Billionaire Agarwal Combines Units Amid Resource Downturn

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Anil Agarwal
Billionaire and chairman of Vedanta Resources Plc, Anil Agarwal. Photographer: Simon Dawson/Bloomberg

Billionaire Anil Agarwal’s Vedanta Ltd. will absorb unit Cairn India Ltd., combining India’s biggest producer of aluminum and copper with the operator of its largest onshore oil block.

The all-stock deal will offer each Cairn India shareholder one ordinary share, and a 7.5 percent-redeemable preference share of Vedanta Ltd. with a face value of 10 rupees, according to statements from both the companies on Sunday. The deal will give shareholders an implied premium of 7.3 percent over the last traded price of Cairn India stock.

The combined entity will help Agarwal, weighed down by $12 billion of group debt amid a downturn in crude oil and aluminum, reorganize the group’s assets and liabilities. It will also give him access to Cairn India’s $2.7 billion of cash.

Oil and gas will remain the key focus of Cairn India and Vedanta intends to protect the Cairn brand, Vedanta Resources Chief Executive Officer Tom Albanese said at a media briefing in Mumbai on Sunday after the merger announcement. The enlarged group will boost capital access, Cairn India CEO Mayank Ashar told reporters.

Vedanta Ltd. is at an advanced stage to refinance $2 billion of debt maturing in the middle of next year, Vedanta Resources Chief Financial Officer D.D. Jalan said at the briefing. Vedanta Ltd.’s debt cost may decline or remain at 7.5 percent, he said.

Post-merger, London-listed parent Vedanta Resources Plc’s holding in Mumbai-listed Vedanta Ltd. will drop to 50.1 percent from 62.9 percent. Vedanta Ltd. will also consider absorbing some overseas units to simplify the group structure, it said.

Shrinking Margins

Vedanta, the nation’s second-most indebted metals company, is facing shrinking profit margins after the premium paid for immediate delivery of aluminum plunged 70 percent from a November record. Crude’s 45 percent plunge in the past year led to Cairn India’s first quarterly loss in more than seven years. The company produces oil and gas from three of its seven blocks in India.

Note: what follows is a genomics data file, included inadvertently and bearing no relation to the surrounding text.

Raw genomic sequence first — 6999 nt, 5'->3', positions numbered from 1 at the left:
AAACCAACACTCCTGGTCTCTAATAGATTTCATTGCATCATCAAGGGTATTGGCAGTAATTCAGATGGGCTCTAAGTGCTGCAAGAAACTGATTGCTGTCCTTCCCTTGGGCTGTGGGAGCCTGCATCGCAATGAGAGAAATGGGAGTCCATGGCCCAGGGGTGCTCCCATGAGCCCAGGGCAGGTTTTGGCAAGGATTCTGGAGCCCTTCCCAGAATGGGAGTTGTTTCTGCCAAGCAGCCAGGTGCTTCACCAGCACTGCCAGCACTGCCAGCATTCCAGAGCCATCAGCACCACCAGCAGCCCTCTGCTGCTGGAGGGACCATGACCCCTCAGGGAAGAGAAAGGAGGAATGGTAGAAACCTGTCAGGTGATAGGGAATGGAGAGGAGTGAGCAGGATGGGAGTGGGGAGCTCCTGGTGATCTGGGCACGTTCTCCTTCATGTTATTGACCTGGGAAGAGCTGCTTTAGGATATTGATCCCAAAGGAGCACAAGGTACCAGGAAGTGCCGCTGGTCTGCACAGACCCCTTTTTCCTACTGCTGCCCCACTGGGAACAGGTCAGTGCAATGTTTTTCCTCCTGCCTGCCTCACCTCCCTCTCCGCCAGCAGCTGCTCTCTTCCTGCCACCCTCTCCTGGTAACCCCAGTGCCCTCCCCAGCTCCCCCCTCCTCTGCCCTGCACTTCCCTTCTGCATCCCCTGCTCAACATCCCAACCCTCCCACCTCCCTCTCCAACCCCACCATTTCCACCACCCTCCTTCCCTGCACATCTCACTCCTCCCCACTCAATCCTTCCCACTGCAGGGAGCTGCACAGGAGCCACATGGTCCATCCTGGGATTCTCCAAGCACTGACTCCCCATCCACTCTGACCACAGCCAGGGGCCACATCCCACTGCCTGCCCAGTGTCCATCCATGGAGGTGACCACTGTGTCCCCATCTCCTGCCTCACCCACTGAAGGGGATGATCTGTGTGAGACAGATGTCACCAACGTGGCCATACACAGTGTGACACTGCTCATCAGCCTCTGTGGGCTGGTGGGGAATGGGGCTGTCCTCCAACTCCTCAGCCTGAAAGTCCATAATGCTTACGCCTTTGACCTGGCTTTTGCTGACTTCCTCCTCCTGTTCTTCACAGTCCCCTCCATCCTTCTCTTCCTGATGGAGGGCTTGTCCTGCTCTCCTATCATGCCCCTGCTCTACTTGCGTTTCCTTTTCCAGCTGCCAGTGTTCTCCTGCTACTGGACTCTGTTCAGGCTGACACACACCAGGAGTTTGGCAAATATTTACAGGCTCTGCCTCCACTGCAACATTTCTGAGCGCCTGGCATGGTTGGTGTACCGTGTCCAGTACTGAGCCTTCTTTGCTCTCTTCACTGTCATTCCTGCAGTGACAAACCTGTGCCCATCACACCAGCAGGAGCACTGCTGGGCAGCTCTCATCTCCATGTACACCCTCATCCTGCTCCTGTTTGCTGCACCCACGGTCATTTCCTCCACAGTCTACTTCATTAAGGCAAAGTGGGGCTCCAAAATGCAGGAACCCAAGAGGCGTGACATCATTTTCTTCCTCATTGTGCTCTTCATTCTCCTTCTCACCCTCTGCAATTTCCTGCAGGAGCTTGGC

“We see little change in EPS or target price due to merger of Cairn India but see improvement in balance sheet as key variable in achievement of our target price for Vedanta Ltd.,” according to a June 9 note by Macquarie Capital Securities India Pvt. Ltd. “Also it removes the corporate governance risks as seen from loans and advances from Cairn India to Vedanta.”

Slumping crude prices prompted Vedanta to take a $3 billion non-cash writedown on account of the decline in the goodwill value of Cairn India. The oil producer decided to cut back its capital expenditure plans for the year ending March 31 to $500 million from $1.2 billion. The company will continue with a significant capex plan, Ashar said at the briefing Sunday.

Lazard & Co. advised Vedanta Ltd. on the deal, while DSP Merrill Lynch Ltd. and JM Financial Institutional Securities Ltd. were the advisers for Cairn India. J.P. Morgan Cazenove and Morgan Stanley assisted Vedanta Resources, according to the statement.

Debt Surge

Vedanta’s group debt surged to 777.52 billion rupees ($12 billion), excluding a $1.25 billion intercompany loan from Cairn India, after Agarwal bought the oil producer in 2011 and began expanding aluminum and power-generation capacity. More than a quarter of the company’s operating profit came from aluminum in the last quarter, with other businesses including zinc and crude oil contributing the remainder.

The metal producer has a $1.9 billion of mostly short-term loans maturing this year, which it plans to refinance into longer-term instruments, Chief Financial Officer D.D. Jalan said in an earnings call on April 29.

Vedanta, earlier known as Sesa Sterlite Ltd., in 2013 consolidated its iron ore mining business by merging Sesa Goa Ltd. with Sterlite Industries (India) Ltd., which ran copper and aluminum businesses. Vedanta Resources also transferred its 38.8 percent holding in oil producer Cairn India, including a debt of $5.9 billion to the new company.

Vedanta also owns a 64.9 percent stake in Hindustan Zinc, which has $4.8 billion of cash, according to data compiled by Bloomberg. The Indian government has a 29.5 percent stake in the zinc producer, which has more cash than Cairn India.

“The group continues to evaluate a transaction with the government of India,” Vedanta Resources said in its exchange filing on June 9.

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